But if you -- if you pay attention more to the sketches, they weren't really criticizing those people -- those base supporters -- they were criticizing Donald Trump and the things he chooses to prioritize. And so, as the clipped showed, I mean, security briefings are something that have not been as high of a priority for Donald Trump as they have been for previous president-elects and whether or not his campaign makes a change to that remains to be seen. But it certainly won't be based, I don't believe, off of criticism from "Saturday Night Live".

KOSIK: All right, Eugene, I meant to say almost in office. It feels like he's already in office with him --


KOSIK: -- making headlines every other day. All right, Eugene Scott, thanks so much.

SCOTT: Thank you.

KOSIK: Sunday night football -- the Seattle Seahawks cruising to a big victory over the Carolina Panthers, but it comes with a steep price. Hines Ward with this morning's Bleacher Report coming up next.


[05:48:50] KOSIK: The college football playoff selection committee has spoken and the final four matchups are set. Hines Ward has more in this morning's Bleacher Report. How's it looking? Good morning.

HINES WARD, CNN SPORTS CONTRIBUTOR: Good morning, Alison. Yes, you're going to have controversy anytime you have a committee and this year's playoff field is no different. No-brainer, number one. You've got Alabama who remains undefeated. The Crimson Tide, they put a beatdown on Florida to win their third straight SEC championship. They are taking on number four Washington in the Peach Bowl on New Year's Eve.

Then you have the two-three matchup between the Clemson Tigers and last year's champions Ohio State in the Fiesta Bowl, where the Buckeyes' only loss this season was to the Big Ten champions Penn State, who were left out. So the winners of the semi-finals will play January 9th in Tampa for all the marbles. Now, how about them Cowboys? They are the first team to clinch a spot in the NFL playoffs. They beat the Vikings on Thursday to get in position, then Washington lost yesterday to seal the deal. Now, Dallas is riding an 11-game winning streak behind rookie quarterback Dak Prescott. They could lock up the division title with a win over the Giants in primetime next Sunday.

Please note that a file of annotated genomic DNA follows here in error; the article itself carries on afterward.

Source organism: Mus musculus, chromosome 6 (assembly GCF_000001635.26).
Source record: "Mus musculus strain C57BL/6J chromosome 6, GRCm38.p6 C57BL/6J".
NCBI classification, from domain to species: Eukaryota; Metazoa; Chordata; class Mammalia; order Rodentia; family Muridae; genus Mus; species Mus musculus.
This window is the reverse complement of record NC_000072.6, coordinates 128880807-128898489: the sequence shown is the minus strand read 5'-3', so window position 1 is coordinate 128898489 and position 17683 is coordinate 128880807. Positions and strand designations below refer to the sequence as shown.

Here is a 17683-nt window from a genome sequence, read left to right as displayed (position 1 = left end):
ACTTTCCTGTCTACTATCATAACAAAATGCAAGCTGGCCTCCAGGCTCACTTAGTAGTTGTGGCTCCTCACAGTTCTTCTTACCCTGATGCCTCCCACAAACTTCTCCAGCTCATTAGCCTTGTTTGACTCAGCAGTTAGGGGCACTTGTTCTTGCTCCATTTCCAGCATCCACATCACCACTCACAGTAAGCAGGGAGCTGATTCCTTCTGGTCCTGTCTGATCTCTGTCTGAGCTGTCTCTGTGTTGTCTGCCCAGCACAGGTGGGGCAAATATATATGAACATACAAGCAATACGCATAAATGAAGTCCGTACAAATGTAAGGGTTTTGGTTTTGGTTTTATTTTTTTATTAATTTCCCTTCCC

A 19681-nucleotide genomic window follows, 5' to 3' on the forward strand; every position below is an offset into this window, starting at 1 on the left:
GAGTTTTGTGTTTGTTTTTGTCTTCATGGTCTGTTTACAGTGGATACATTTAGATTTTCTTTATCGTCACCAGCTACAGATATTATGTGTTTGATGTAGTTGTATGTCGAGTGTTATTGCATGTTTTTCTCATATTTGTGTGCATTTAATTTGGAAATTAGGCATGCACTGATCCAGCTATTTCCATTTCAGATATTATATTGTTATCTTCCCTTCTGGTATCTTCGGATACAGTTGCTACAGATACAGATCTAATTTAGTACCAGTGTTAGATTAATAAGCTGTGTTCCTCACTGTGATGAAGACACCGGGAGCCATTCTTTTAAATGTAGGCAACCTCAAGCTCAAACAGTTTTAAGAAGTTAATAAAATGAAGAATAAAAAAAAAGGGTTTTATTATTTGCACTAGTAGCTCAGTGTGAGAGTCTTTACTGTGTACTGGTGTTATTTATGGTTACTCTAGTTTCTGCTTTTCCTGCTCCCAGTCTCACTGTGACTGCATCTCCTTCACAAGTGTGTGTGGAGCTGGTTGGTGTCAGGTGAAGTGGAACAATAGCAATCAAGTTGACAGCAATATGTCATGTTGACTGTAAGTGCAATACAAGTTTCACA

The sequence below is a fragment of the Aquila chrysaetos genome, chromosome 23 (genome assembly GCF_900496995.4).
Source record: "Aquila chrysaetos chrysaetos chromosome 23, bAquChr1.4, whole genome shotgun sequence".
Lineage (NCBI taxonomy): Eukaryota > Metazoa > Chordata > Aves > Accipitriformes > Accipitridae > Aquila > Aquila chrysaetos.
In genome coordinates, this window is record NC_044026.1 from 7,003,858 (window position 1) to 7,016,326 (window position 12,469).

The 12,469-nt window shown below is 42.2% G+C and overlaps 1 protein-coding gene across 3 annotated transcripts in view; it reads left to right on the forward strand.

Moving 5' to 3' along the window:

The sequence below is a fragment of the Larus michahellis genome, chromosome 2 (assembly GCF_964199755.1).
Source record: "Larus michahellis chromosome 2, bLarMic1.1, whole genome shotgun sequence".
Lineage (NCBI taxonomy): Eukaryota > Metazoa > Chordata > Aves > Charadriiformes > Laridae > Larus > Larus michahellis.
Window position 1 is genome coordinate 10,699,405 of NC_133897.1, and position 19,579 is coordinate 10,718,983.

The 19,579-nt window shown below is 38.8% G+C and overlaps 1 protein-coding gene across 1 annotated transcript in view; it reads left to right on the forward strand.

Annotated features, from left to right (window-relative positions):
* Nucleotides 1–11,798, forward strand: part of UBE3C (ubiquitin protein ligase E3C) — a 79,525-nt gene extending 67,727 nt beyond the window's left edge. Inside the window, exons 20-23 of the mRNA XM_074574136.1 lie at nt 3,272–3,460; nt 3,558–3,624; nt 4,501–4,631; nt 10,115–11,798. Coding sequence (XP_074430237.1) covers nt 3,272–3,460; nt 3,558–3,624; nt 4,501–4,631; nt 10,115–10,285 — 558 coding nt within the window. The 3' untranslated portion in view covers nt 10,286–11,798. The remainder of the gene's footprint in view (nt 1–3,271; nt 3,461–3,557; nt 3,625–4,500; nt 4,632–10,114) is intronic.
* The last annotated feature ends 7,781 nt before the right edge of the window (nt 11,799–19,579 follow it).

[05:50:02] Now here is something you don't see very often, a healthy Cam Newton sit. Now, Cam had to sit out the opening series because he didn't wear a tie on the team flight. So Derek Anderson got to start and on the first play of the game he throws an interception. Seahawks All-Pro safety Earl Thomas, he left the game early after breaking a leg and he later tweeted that he's think about retiring after the injury. Now despite his loss, Seattle did go out and have a blowout, 40-7.

And finally, it's raining teddy bears in Hershey, Pennsylvania last night. The Hershey Bears held their annual teddy bear toss. Fans -- they threw nearly 21,000 stuffed animals on the ice after the team's first goal and that's a record. But the bears, they will be donated to local charities to give to children in the time of the holidays. They're getting into the holiday spirit. What a great story. You've got bears --

KOSIK: Absolutely.

WARD: -- getting thrown all over the place.

KOSIK: That looked like so much fun. Who doesn't love a teddy bear, right?

WARD: Exactly.

KOSIK: All right, Hines Ward, thank you. Let's take a look at what's coming up on "NEW DAY". Chris Cuomo joining us now. Good morning, Chris.

CHRIS CUOMO, CNN ANCHOR, "NEW DAY": All right, good morning to you. Investigators are on scene out in that warehouse in Oakland. This situation is getting worse and worse. Right now, at least 33 have lost their lives but dozens are still missing, and most of the building on your screen has not been searched. Why? Well, it was a very intricate inside. Everything that was on the roof and above is now laying on the bottom.

It was a hot fire so everyone who was caught in there is feared to have really been incinerated. That's why they're asking family members who are looking for people to collect DNA samples. Toothbrushes -- things they may have used -- so they have some way to track what remains they find.